Freight doesn't lie

Discussion in 'Politics' started by Ricter, Jul 14, 2011.

  1. Ricter


    "U.S. Railroads Invest in Future as Freight Volume Surges

    (Area Development Online – Dean Barber)

    Freight can be a good barometer of economic activity. Simply stated, the movement of goods indicates commerce. Here are some stats:

    U.S. rail volumes excluding grain and coal shipments rose 7.9% to 4.6 million carloads in the quarter ended March 31, according to data compiled by the Association of American Railroads (AAR) in Washington. It was the second-highest increase in a first quarter, after last year’s 9.3% advance.

    On the trucking side, where a majority of America’s freight is moved, the American Trucking Association (ATA), predicts that freight tonnage will grown 24% by 2022 with revenue ticking up even more – 66%. “The trucking industry continues to dominate the freight transportation industry in terms of both tonnage and revenue, comprising 67% of tonnage and 81% of revenue in 2010,” ATA Chief Economist Bob Costello wrote in his forecast.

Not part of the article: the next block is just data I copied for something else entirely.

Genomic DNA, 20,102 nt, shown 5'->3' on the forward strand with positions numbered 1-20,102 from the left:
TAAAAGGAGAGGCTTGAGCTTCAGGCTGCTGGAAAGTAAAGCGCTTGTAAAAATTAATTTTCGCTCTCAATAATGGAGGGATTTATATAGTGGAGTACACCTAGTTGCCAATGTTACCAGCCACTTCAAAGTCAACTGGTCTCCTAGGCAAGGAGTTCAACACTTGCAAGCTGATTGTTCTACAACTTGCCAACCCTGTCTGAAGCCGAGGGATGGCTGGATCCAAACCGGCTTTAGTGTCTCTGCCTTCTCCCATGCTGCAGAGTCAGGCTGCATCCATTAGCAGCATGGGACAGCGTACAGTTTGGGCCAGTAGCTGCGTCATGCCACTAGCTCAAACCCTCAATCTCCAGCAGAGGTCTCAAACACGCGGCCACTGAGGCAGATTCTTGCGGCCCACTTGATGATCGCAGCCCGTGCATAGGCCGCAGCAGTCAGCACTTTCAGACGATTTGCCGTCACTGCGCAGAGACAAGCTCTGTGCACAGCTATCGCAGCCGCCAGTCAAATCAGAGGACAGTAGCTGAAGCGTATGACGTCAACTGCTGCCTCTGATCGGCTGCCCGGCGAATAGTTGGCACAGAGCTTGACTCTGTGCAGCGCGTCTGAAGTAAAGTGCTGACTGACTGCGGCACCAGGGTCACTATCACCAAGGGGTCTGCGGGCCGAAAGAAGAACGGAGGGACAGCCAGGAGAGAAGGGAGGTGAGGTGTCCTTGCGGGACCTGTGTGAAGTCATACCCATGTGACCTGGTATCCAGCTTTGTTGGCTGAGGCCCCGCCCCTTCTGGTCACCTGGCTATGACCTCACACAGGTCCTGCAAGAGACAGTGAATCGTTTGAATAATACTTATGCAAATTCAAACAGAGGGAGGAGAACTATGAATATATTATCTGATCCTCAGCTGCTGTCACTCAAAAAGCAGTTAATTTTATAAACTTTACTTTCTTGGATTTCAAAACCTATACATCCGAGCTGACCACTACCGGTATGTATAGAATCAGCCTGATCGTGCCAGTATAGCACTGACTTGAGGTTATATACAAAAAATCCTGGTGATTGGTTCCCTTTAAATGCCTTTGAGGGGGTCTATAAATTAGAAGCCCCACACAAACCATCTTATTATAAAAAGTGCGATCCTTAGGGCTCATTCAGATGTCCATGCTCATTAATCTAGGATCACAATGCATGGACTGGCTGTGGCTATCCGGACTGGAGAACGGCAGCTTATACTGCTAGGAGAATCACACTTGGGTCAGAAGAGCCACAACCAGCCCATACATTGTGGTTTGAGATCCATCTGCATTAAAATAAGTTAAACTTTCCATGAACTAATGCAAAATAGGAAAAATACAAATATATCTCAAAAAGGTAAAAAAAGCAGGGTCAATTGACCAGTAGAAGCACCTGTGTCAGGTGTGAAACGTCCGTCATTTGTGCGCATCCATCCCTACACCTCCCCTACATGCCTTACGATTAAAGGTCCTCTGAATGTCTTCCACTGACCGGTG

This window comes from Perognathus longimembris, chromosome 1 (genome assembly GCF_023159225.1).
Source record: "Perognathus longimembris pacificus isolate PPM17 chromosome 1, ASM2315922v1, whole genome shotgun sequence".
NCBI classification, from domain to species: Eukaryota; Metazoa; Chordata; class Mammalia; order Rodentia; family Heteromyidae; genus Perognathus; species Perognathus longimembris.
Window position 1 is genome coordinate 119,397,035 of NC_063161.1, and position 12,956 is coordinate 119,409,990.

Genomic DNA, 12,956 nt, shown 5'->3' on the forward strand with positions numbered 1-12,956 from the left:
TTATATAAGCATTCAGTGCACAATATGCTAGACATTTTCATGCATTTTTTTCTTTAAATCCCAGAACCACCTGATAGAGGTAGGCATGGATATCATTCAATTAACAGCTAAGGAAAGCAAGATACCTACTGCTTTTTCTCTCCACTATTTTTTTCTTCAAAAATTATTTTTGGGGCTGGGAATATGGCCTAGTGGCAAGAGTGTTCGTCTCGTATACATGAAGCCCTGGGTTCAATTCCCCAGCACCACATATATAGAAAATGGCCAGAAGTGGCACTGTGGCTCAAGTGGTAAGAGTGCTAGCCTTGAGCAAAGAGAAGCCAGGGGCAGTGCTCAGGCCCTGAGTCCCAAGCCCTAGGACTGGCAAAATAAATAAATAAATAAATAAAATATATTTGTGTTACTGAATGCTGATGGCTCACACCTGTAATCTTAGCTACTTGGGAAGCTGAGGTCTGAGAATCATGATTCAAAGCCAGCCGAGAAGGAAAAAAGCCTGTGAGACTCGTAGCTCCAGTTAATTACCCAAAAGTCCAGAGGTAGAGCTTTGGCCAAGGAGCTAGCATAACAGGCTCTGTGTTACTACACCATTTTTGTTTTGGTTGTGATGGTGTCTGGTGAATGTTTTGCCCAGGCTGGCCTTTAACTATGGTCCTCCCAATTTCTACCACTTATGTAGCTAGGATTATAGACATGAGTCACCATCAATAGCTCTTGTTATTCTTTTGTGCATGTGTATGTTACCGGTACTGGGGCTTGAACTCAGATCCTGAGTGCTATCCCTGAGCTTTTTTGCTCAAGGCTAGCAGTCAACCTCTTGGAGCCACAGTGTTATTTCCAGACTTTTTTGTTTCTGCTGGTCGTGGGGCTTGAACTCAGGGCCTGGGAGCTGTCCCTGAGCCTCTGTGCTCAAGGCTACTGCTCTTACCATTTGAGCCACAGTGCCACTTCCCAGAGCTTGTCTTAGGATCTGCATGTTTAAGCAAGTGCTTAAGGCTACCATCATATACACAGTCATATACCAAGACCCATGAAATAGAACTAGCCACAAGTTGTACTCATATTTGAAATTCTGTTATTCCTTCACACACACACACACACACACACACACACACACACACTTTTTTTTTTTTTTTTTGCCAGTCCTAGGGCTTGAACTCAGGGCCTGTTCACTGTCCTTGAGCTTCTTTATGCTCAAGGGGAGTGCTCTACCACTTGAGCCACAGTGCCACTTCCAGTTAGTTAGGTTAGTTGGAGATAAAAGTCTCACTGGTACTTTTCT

Whether it is by rail or truck, there are reasons for the pickup in freight movement, including:
    • Increasing worldwide demand for coal in power generation – coal comprised approximately 37% of total U.S. railway carloads in 2010.
    • Growth in U.S. industrial production (projected at more than 3% for 2011) and intermodal traffic (first quarter 2011 intermodal shipment volume rose 8% year over year)
    • Measures by the U.S. government to boost American manufacturing exports (March 2011 export orders rose to their highest level in more than 20 years)

    From the customers’ point of view, rail transport is cheaper and more fuel-efficient than truck and ship transport. As a result, railroads are gaining market share. And some industry observers predict rail activity could double by the middle of the century, when the U.S. population is expected to grow by more than 100 million. North American rail-freight rates are predicted to continue to be the lowest – or one of the lowest – in the world, and the industry is expected to finance most or all of its capital requirements without public support.